Sailing around New Zealand

Emily is sailing solo around New Zealand on her 32 foot yacht Honey, from Lyttelton south down the east coast, around the bottom of Stewart Island, up the west coast of the South and North Islands and down the east coast back to Lyttelton. The whole adventure is expected to take 3 months. This blog will provide updates as I travel (when I have mobile reception to upload).

Saturday, 9 February 2013

Craypotting out of Pressie (29 January)

I was woken with the start of the engines on the fishing boats, it was time to get up and go fishing! I went with Leon and Sam (otherwise known as Pumpkin Head and Poo-poo, and after that night and a few too many drinks Sam was renamed Pee-pee). It was their last day of fishing on this trip, so today was lifting only 80 pots and repositioning them a little further out to sea away from the rocks where the ropes were not likely to get chafed (but close enough that there should still be some crays when they head back out in a weeks time). It was an enjoyable day out, seeing the day in the life of a Pressie cray fisherman! The day started with steaming out to the pots, some were at the entrance to Chalky Inlet so I got some tips on what rocks to avoid, and most were between Puysegur Point and Long Reef Point (which I'd passed the day before). The pots were lifted, their contents emptied and then the pots dropped in their new position. Most of the pots had quite a number of crays (although not as many as usual, the calm weather meant fewer crays caught), but also sand sharks, congo eels, slime eels and the odd fish – some used as bait and the blue cod kept to eat. The crays were sorted, and the rejects sent back to sea. This was a more tricky job than you might expect – the crays were being caught for the Asian market where they were flown in live with the demand being for Chinese New Year. As well as ensuring the crays were not undersized and had at least all but three legs, they also couldn't be oversized, the shell too soft, the flesh too pink, the tail broken, no puncture wounds on the tail, no front legs or pincers missing, no other deformities and they must also be lively. This meant that more than 75% of the crays were thrown back into the water, much to the disgust of Sam! I helped with sorting the crays, but as some of the requisites were rather subjective, I went through a process of weeding out some of the obvious rejects and Sam went through and checked my keepers and threw out another third to half of them. Its important to minimise the number of rejects that get through – on the last trip Leon and Sam had 16% of their catch rejected by the fisheries, which is a big hit on their quota and bottom line take. On the way back in we cleaned up and I filleted the blue cod (and then got shown how to fillet them the Stewart Island way), and we were moored up by 5pm, a nice early finish.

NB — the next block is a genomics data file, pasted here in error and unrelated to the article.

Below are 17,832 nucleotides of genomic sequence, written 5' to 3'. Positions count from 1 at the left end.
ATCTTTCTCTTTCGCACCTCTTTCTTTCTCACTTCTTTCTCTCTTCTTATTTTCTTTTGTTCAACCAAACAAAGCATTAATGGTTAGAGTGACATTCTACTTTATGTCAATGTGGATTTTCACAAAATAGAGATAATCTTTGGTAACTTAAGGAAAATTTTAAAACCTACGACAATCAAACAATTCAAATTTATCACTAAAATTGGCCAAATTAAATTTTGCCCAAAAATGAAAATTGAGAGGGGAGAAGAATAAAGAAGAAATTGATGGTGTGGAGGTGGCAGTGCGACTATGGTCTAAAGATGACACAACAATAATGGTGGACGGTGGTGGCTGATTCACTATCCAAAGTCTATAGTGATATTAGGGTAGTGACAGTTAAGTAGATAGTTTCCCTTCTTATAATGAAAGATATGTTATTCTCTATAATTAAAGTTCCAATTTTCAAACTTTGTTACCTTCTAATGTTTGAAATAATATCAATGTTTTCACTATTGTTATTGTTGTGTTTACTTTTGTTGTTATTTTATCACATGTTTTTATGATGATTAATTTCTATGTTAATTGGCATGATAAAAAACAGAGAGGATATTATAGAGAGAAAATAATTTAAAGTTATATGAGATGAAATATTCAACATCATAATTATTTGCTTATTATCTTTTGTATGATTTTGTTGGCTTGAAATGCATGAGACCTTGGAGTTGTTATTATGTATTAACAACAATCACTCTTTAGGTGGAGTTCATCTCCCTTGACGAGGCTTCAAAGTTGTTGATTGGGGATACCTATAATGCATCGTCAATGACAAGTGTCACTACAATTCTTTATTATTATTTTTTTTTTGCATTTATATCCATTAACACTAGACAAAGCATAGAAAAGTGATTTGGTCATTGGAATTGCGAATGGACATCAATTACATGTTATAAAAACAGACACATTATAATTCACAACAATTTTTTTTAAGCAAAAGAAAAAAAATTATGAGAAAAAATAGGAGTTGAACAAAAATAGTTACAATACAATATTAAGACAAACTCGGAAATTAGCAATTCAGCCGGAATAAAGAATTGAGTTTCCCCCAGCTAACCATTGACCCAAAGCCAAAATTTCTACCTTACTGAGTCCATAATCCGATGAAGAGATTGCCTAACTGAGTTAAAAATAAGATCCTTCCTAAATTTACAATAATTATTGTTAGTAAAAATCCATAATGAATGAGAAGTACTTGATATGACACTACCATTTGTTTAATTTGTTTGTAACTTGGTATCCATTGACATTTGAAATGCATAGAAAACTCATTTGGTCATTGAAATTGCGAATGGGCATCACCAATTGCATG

With three fishing boats (and seven fishermen) plus Honey tied up at the Barge, and all of the fishermen close to the end or having completed their fishing for this trip, it looked set to be a big night. I was welcomed to join in with the festivities (the drinking), and made sure to pace myself as they sure could drink a lot and fast! First it was beers and then this was followed by port, and very little food apart from crayfish until later in the evening when Floyd cooked up some great burgers. Rex took a look at my SSB with no joy (still have found noone who knows how to get it going) and both he and Danny gave me advice on anchoring spots as I head further north up the coast. By this time Sam was well drunk and I headed off to bed before it got too much later.

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